Saab has been steadily building its airborne ISR portfolio and hopes to secure its first deal in the maritime surveillance/patrol market in the near future. Saab has two offerings in this sector: the Saab 340 MSA (maritime surveillance aircraft), for which the company has produced a demonstrator that was on show at Farnborough; and the larger and more capable Swordfish. Saab has been keeping the UK aware of its developments in this field, although any formal requirement for a UK maritime patrol aircraft is not expected until after a strategic defense review next year.
Boeing has added to its portfolio of intelligence, surveillance and reconnaissance (ISR) aircraft a “multi-int” platform based on the Beechcraft King Air 350ER. The company’s Reconfigurable Airborne Multi-Intelligence System (Ramis) was originally developed as a demonstrator for the U.S. Army and is now being offered to customers.
The U.S. Navy’s MQ-4C Triton unmanned maritime surveillance aircraft is progressing through its flight-test program, but still without a “sense-and-avoid” system that would protect against collisions with other aircraft. The program office said it is taking a “layered approach” to meeting the requirement until it finds a technology solution.
Austrian remote-sensing specialist Airborne Technologies has unveiled its latest product at the Singapore Airshow. Known as the S.C.A.R.(self-contained aerial reconnaissance)-Pod, the system requires no aircraft system modification, and only needs a standard hardpoint to be ready for immediate use.
Boeing sees its new maritime surveillance aircraft (MSA) based on the Bombardier Challenger 605 business jet as potentially a starter platform for countries eyeing the higher-end P-8 Poseidon the company is supplying to the U.S. and Indian navies.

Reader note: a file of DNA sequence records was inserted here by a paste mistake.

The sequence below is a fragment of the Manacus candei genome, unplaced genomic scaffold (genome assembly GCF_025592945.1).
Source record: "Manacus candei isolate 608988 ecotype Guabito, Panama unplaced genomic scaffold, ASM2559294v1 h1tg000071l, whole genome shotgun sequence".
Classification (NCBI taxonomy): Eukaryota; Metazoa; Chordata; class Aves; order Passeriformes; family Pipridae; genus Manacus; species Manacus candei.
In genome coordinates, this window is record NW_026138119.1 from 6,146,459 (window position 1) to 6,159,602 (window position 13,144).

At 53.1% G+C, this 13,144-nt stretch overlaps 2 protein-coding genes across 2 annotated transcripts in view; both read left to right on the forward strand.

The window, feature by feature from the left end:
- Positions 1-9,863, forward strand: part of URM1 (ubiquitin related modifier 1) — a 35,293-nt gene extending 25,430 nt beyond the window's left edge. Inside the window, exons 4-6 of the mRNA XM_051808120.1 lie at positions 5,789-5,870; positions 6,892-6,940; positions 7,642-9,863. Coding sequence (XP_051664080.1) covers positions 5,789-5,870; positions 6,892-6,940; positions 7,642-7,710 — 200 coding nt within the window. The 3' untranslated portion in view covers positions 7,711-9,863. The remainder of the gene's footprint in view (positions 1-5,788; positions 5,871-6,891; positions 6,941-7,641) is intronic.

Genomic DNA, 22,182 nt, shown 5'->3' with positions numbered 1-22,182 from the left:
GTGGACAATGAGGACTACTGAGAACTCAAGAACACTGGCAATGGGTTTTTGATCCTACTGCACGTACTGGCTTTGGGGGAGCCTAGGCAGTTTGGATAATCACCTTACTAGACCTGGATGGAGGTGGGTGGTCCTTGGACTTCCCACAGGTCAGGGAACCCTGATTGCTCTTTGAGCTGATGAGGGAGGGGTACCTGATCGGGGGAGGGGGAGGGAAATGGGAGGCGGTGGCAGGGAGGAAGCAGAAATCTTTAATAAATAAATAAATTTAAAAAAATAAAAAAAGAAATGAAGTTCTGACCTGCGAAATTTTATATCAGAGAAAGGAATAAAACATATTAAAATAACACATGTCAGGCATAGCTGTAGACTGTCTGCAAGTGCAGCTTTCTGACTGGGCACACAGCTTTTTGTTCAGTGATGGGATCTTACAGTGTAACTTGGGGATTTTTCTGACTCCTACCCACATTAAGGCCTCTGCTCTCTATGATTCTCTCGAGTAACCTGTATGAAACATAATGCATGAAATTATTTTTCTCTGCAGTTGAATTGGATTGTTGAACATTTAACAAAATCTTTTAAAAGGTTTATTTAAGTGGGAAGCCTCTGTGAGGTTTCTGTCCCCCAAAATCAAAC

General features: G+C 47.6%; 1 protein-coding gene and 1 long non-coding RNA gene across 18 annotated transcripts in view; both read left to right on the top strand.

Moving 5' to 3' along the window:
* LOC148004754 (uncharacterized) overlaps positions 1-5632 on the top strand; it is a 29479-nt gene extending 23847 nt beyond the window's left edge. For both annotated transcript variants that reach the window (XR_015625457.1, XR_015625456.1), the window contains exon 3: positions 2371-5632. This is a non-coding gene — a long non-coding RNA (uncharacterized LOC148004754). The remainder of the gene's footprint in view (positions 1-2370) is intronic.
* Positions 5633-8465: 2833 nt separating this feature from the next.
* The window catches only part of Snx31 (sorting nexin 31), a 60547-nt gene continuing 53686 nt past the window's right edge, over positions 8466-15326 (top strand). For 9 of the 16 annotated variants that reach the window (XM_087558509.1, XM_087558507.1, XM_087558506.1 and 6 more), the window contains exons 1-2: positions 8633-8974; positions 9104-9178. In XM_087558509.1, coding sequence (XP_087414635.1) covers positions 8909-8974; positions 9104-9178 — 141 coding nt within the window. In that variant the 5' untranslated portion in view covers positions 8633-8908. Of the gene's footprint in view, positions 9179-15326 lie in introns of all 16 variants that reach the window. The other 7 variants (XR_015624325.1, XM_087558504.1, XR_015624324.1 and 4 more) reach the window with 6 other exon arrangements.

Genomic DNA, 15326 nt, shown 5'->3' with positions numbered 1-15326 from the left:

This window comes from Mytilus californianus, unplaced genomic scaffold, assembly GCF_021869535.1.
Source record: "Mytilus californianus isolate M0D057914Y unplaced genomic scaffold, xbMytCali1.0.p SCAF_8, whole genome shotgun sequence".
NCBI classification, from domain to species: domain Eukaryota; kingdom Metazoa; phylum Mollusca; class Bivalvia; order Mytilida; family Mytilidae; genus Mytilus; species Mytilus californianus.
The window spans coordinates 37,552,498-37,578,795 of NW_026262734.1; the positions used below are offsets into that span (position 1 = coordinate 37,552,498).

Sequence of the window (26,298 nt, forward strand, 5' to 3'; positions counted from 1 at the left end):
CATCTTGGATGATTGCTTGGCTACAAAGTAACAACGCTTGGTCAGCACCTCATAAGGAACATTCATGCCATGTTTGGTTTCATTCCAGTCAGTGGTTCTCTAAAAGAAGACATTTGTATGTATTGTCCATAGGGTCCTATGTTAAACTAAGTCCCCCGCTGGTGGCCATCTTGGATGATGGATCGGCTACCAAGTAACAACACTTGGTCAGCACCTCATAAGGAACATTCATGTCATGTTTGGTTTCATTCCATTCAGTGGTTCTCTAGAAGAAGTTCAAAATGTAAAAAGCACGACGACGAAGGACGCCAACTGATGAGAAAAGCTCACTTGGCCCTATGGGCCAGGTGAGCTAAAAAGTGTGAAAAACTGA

The U.S. Navy is rethinking prime contractor Northrop Grumman’s selection of an Exelis-built collision avoidance radar for the unmanned MQ-4C Triton maritime surveillance aircraft. The plan was to fit the Global Hawk derivative with the first Department of Defense (DOD) program of record “sense-and-avoid” radar, to comply with international airspace requirements and prevent midair collisions. However, “we’ve made a decision to pause on the development of that capability,” Capt. James Hoke, the Navy’s Triton program manager, said at the Unmanned Systems 2013 conference in Washington, D.C.
The U.S. Naval Air Systems Command (Navair) and Northrop Grumman said the MQ-4C Triton broad area maritime surveillance aircraft completed its first flight from the company’s Palmdale, Calif., manufacturing facility on May 22. The Global Hawk maritime derivative flew for 80 minutes in restricted airspace and reached an altitude of 20,000 feet.
Aurora Flight Sciences is displaying its Diamond DA42 optionally piloted aircraft (OPA) on the Diamond Aircraft stand here (OE18). The low-cost intelligence, surveillance and reconnaissance (ISR) solution is compatible with NATO standards, and “combines the best of manned and unmanned surveillance aircraft capabilities,” said U.S.-based Aurora.
Called the Centaur, the OPA can be self-deployed, as its ground control equipment fits in the aircraft’s cargo compartment. Conversion from manned to unmanned-configuration takes two crewmembers less than four hours.
As UAVs become more prevalent, their capabilities will continue to develop. If you haven’t seen the videos demonstrating the nano-quadrotor UAVs under development at the University of Pennsylvania’s School of Engineering and Applied Science, then you are missing something.